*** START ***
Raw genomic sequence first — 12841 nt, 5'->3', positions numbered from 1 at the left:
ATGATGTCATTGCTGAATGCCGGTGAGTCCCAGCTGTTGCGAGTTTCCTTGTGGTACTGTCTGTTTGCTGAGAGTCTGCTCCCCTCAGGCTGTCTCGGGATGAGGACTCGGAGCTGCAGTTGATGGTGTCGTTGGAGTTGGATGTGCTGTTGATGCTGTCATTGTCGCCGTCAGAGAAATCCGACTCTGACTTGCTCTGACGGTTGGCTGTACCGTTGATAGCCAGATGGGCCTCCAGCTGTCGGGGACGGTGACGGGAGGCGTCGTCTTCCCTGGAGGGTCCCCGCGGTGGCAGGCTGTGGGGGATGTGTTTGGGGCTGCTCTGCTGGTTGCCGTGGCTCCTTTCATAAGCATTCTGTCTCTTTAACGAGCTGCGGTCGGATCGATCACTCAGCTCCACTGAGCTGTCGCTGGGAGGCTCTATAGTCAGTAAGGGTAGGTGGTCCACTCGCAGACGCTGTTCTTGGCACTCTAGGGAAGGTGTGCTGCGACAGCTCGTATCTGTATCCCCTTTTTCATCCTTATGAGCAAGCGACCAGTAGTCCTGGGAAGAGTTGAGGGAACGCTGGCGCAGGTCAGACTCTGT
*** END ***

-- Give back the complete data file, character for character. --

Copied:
Raw genomic sequence first — 12841 nt, 5'->3', positions numbered from 1 at the left:
ATGATGTCATTGCTGAATGCCGGTGAGTCCCAGCTGTTGCGAGTTTCCTTGTGGTACTGTCTGTTTGCTGAGAGTCTGCTCCCCTCAGGCTGTCTCGGGATGAGGACTCGGAGCTGCAGTTGATGGTGTCGTTGGAGTTGGATGTGCTGTTGATGCTGTCATTGTCGCCGTCAGAGAAATCCGACTCTGACTTGCTCTGACGGTTGGCTGTACCGTTGATAGCCAGATGGGCCTCCAGCTGTCGGGGACGGTGACGGGAGGCGTCGTCTTCCCTGGAGGGTCCCCGCGGTGGCAGGCTGTGGGGGATGTGTTTGGGGCTGCTCTGCTGGTTGCCGTGGCTCCTTTCATAAGCATTCTGTCTCTTTAACGAGCTGCGGTCGGATCGATCACTCAGCTCCACTGAGCTGTCGCTGGGAGGCTCTATAGTCAGTAAGGGTAGGTGGTCCACTCGCAGACGCTGTTCTTGGCACTCTAGGGAAGGTGTGCTGCGACAGCTCGTATCTGTATCCCCTTTTTCATCCTTATGAGCAAGCGACCAGTAGTCCTGGGAAGAGTTGAGGGAACGCTGGCGCAGGTCAGACTCTGT